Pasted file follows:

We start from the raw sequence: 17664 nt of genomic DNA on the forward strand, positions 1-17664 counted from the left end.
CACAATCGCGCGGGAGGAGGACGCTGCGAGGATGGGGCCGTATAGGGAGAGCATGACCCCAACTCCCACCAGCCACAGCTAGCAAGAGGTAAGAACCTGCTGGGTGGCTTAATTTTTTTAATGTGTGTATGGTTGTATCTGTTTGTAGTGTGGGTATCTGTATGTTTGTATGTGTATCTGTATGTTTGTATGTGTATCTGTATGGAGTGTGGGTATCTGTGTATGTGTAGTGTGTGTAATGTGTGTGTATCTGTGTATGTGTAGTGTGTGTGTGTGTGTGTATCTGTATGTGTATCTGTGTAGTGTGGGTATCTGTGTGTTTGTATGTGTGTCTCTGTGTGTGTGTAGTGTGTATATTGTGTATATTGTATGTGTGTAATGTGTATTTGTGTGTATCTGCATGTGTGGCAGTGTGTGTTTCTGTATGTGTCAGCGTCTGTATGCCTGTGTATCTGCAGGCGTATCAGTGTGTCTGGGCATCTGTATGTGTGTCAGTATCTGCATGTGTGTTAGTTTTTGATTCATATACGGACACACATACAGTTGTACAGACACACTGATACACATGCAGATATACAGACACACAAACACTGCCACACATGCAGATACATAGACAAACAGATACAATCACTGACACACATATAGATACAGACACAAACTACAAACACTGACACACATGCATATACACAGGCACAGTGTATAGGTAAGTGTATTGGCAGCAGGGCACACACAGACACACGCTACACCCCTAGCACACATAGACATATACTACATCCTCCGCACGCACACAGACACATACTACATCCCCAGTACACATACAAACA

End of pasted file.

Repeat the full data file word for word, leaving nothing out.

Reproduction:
We start from the raw sequence: 17664 nt of genomic DNA on the forward strand, positions 1-17664 counted from the left end.
CACAATCGCGCGGGAGGAGGACGCTGCGAGGATGGGGCCGTATAGGGAGAGCATGACCCCAACTCCCACCAGCCACAGCTAGCAAGAGGTAAGAACCTGCTGGGTGGCTTAATTTTTTTAATGTGTGTATGGTTGTATCTGTTTGTAGTGTGGGTATCTGTATGTTTGTATGTGTATCTGTATGTTTGTATGTGTATCTGTATGGAGTGTGGGTATCTGTGTATGTGTAGTGTGTGTAATGTGTGTGTATCTGTGTATGTGTAGTGTGTGTGTGTGTGTGTATCTGTATGTGTATCTGTGTAGTGTGGGTATCTGTGTGTTTGTATGTGTGTCTCTGTGTGTGTGTAGTGTGTATATTGTGTATATTGTATGTGTGTAATGTGTATTTGTGTGTATCTGCATGTGTGGCAGTGTGTGTTTCTGTATGTGTCAGCGTCTGTATGCCTGTGTATCTGCAGGCGTATCAGTGTGTCTGGGCATCTGTATGTGTGTCAGTATCTGCATGTGTGTTAGTTTTTGATTCATATACGGACACACATACAGTTGTACAGACACACTGATACACATGCAGATATACAGACACACAAACACTGCCACACATGCAGATACATAGACAAACAGATACAATCACTGACACACATATAGATACAGACACAAACTACAAACACTGACACACATGCATATACACAGGCACAGTGTATAGGTAAGTGTATTGGCAGCAGGGCACACACAGACACACGCTACACCCCTAGCACACATAGACATATACTACATCCTCCGCACGCACACAGACACATACTACATCCCCAGTACACATACAAACA